Resulting from this dismissal of responsibility as well is a different kind of individualism in Millennials. The traditional idea of individualism was rather Victorian, defined by the “self-made man,” and self-reliance. What we find among Millennials is rather odd. Millennials are very protective of their “personal space,” much more so than any other generation I would argue. Personal property, like our phones, computers, and clothes has become something to which we are almost constantly attached. It becomes all about “my space, my time, my stuff.” Yet in the midst of “my space” there seems to be an absence of concern for one’s surroundings, namely the government.
This is where the welfare state comes in. That void that parents left in Millennials now is open for the government to come and make itself welcome in the unsuspecting generation. The welfare does not just include financial assistance; it also encompasses the idea of positive rights that the progressive left has tried to instill into American culture. The right to education, the right to healthcare, the right to privacy, are all positive rights, meaning they are not found in the Constitution, yet are pushed as being fundamental rights. Actual constitutional rights are not emphasized, and these unsuspecting Millennials are transformed into a different kind of generation, one that looks not to the Constitution for its rights, but to the government which is has come to depend upon. This is a subtle move that takes over a generation to fully manifest.
This new individualism that has overtaken the Millennial generation seems to be something that could prove to be fatal. However, no generation is beyond hope of redemption. For the sake of space, here are two areas where this new individualism could prove very useful. Millennials are not happy when anyone enters into their space, especially in their digital devices. Are you thinking about any specific government agency yet? You got it: the NSA. The idea of someone watching you through your webcam is an utterly creepy thought for anyone, but for Millennials I believe it plays an even stronger note. We like our privacy, and a government agency has been found to have a dragnet system of data mining and communication collection. This desire for privacy could be a key factor in pushing for the scale-back of this Orwellian surveillance state.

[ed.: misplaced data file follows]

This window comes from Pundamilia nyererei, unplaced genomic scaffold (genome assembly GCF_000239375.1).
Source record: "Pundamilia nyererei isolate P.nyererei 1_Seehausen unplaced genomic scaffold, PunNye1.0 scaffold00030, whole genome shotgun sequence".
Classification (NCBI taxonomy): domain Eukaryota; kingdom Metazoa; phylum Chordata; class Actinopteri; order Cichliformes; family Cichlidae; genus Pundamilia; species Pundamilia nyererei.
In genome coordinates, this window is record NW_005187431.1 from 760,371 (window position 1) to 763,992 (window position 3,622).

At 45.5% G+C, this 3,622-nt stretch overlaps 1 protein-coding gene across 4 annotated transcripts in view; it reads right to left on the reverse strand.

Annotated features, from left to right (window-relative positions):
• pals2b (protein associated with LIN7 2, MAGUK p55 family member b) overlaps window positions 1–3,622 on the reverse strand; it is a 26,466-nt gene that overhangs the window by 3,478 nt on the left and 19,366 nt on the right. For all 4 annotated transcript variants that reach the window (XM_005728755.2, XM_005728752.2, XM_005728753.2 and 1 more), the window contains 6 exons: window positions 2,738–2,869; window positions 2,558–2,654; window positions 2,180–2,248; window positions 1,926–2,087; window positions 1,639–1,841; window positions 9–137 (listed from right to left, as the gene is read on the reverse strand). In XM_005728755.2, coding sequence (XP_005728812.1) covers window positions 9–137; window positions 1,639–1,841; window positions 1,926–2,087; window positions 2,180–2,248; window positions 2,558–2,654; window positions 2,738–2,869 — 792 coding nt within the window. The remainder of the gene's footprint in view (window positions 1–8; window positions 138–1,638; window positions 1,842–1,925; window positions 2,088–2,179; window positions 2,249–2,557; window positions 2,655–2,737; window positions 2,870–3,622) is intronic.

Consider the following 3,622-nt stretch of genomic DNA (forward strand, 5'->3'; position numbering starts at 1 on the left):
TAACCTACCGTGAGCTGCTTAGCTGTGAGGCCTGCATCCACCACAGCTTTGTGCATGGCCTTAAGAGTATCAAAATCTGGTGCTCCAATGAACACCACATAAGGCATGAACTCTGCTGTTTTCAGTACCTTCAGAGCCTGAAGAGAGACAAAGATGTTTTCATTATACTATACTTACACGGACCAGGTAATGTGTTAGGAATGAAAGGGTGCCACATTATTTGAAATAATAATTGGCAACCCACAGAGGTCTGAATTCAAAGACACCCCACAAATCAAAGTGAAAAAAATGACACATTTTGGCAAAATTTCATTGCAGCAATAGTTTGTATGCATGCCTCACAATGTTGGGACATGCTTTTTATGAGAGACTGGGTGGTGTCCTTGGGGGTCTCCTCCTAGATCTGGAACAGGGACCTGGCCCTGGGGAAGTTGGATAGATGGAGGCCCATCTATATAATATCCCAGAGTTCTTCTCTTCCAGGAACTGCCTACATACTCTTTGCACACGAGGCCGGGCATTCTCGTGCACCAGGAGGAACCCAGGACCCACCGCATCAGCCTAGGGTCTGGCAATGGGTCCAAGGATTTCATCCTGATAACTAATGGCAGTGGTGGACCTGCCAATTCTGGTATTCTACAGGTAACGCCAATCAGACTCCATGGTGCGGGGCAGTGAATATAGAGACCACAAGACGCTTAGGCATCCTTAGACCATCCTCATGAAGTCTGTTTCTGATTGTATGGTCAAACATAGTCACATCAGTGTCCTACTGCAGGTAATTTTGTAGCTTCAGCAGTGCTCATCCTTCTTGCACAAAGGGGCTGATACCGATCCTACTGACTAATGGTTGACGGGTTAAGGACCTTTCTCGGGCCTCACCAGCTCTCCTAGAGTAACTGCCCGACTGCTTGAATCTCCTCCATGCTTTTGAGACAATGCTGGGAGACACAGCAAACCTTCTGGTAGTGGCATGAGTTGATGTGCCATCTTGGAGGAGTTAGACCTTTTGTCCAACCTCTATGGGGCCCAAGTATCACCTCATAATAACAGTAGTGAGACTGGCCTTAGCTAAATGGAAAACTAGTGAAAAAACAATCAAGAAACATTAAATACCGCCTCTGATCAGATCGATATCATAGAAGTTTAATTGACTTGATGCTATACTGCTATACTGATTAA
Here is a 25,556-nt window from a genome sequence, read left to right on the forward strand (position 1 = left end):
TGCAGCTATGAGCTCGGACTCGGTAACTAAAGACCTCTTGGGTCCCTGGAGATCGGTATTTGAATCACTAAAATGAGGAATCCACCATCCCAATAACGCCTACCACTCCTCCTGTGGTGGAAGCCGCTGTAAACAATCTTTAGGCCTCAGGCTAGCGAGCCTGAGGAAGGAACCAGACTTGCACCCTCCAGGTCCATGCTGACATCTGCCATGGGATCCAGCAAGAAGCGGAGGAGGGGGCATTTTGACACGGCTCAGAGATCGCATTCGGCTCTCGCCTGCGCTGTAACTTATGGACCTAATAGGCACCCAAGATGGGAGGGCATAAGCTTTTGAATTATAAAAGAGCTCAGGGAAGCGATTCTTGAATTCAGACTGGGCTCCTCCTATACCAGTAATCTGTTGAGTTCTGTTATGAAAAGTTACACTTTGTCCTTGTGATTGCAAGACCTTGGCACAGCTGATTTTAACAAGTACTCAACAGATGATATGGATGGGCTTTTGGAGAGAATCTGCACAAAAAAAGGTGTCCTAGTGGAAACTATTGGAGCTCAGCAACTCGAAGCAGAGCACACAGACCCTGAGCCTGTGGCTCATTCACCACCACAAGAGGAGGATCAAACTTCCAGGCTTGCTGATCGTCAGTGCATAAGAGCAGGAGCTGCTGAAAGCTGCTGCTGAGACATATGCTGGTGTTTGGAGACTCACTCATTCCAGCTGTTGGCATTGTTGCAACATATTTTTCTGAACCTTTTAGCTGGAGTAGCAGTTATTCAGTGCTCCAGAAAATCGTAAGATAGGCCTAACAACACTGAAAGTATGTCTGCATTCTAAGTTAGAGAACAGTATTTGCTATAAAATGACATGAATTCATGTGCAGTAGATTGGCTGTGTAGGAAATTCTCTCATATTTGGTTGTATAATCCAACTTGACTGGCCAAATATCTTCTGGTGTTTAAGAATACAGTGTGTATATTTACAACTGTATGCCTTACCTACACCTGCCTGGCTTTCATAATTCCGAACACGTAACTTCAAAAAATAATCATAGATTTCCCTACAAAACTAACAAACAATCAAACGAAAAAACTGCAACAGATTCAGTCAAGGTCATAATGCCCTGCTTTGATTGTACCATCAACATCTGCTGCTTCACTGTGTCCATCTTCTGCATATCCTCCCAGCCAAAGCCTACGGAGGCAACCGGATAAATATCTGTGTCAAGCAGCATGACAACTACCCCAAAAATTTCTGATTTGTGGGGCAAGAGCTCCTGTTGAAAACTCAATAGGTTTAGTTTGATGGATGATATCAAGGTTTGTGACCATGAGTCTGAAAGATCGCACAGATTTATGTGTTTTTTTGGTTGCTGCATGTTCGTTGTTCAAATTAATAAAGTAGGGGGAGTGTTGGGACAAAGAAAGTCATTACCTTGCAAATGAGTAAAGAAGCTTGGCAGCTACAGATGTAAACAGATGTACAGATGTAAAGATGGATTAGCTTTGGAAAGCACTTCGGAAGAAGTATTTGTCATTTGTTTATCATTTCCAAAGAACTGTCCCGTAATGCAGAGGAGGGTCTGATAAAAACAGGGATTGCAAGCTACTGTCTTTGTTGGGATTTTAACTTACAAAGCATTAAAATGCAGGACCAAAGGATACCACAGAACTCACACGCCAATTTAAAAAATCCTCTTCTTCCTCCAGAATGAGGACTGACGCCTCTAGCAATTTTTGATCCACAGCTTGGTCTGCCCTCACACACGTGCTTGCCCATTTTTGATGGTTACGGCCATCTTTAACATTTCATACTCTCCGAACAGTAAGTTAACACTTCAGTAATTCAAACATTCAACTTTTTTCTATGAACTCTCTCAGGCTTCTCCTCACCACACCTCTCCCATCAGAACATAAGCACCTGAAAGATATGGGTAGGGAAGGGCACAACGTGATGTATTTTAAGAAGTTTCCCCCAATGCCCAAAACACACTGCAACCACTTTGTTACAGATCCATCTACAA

A second is the socialist scheme that is slowly appearing before our eyes. Millennials do not like it when their property is taken from them (does anyone?); we like our stuff. While the cultural implication of this is a different story for another time by another author, using this desire to cling onto one’s property could prove useful in combatting big government that seeks to swallow more and more personal wealth. Keep it simple: we want our stuff, and you (the government) is not going to take it from us.
It must be realized first though, that the government does not have the answers that we seek. That is a fundamental fallacy that has been taught to children for years. The only answers we can find on this earth will come from us. Cultural deficiencies created by an absent generation of parents will have to be addressed, but in the short term, Millennials can use what they have at their disposal to combat the ever-growing government Leviathan. If you like your property and privacy, you will want to keep your property and privacy (though I won’t make any Obamacare-esque promises). However, it will be up to Millennials to stand up for themselves against this Leviathan. This new sense of individualism will either bring us back to prosperity and freedom, or the continuing deterioration of the American republic. The choice lies with you.